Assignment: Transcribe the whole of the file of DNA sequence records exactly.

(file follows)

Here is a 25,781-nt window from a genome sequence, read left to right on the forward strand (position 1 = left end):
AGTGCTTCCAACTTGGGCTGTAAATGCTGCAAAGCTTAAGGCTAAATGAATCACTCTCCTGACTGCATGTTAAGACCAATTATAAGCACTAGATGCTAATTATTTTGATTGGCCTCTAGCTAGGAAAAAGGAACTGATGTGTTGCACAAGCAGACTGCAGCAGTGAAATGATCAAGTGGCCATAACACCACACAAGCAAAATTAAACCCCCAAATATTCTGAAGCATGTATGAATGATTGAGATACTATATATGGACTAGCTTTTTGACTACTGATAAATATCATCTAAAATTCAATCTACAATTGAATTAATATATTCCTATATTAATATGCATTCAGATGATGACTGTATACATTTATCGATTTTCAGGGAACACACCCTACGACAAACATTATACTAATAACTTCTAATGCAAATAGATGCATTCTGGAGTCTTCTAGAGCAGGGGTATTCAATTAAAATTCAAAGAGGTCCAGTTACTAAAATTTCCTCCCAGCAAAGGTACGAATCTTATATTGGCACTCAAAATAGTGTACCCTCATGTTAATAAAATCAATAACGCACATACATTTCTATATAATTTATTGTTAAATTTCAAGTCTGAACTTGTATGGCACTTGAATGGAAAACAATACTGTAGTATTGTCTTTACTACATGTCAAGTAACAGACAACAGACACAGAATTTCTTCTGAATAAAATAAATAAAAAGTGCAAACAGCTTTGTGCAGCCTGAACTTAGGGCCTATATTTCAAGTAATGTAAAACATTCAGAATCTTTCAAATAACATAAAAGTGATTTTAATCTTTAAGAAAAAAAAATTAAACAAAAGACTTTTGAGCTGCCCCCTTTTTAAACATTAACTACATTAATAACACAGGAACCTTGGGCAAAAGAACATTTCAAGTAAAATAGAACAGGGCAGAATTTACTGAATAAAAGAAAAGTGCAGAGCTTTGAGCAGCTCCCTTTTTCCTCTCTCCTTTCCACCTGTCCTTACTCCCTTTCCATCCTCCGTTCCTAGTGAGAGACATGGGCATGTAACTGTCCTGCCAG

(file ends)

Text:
Here is a 25,781-nt window from a genome sequence, read left to right on the forward strand (position 1 = left end):
AGTGCTTCCAACTTGGGCTGTAAATGCTGCAAAGCTTAAGGCTAAATGAATCACTCTCCTGACTGCATGTTAAGACCAATTATAAGCACTAGATGCTAATTATTTTGATTGGCCTCTAGCTAGGAAAAAGGAACTGATGTGTTGCACAAGCAGACTGCAGCAGTGAAATGATCAAGTGGCCATAACACCACACAAGCAAAATTAAACCCCCAAATATTCTGAAGCATGTATGAATGATTGAGATACTATATATGGACTAGCTTTTTGACTACTGATAAATATCATCTAAAATTCAATCTACAATTGAATTAATATATTCCTATATTAATATGCATTCAGATGATGACTGTATACATTTATCGATTTTCAGGGAACACACCCTACGACAAACATTATACTAATAACTTCTAATGCAAATAGATGCATTCTGGAGTCTTCTAGAGCAGGGGTATTCAATTAAAATTCAAAGAGGTCCAGTTACTAAAATTTCCTCCCAGCAAAGGTACGAATCTTATATTGGCACTCAAAATAGTGTACCCTCATGTTAATAAAATCAATAACGCACATACATTTCTATATAATTTATTGTTAAATTTCAAGTCTGAACTTGTATGGCACTTGAATGGAAAACAATACTGTAGTATTGTCTTTACTACATGTCAAGTAACAGACAACAGACACAGAATTTCTTCTGAATAAAATAAATAAAAAGTGCAAACAGCTTTGTGCAGCCTGAACTTAGGGCCTATATTTCAAGTAATGTAAAACATTCAGAATCTTTCAAATAACATAAAAGTGATTTTAATCTTTAAGAAAAAAAAATTAAACAAAAGACTTTTGAGCTGCCCCCTTTTTAAACATTAACTACATTAATAACACAGGAACCTTGGGCAAAAGAACATTTCAAGTAAAATAGAACAGGGCAGAATTTACTGAATAAAAGAAAAGTGCAGAGCTTTGAGCAGCTCCCTTTTTCCTCTCTCCTTTCCACCTGTCCTTACTCCCTTTCCATCCTCCGTTCCTAGTGAGAGACATGGGCATGTAACTGTCCTGCCAG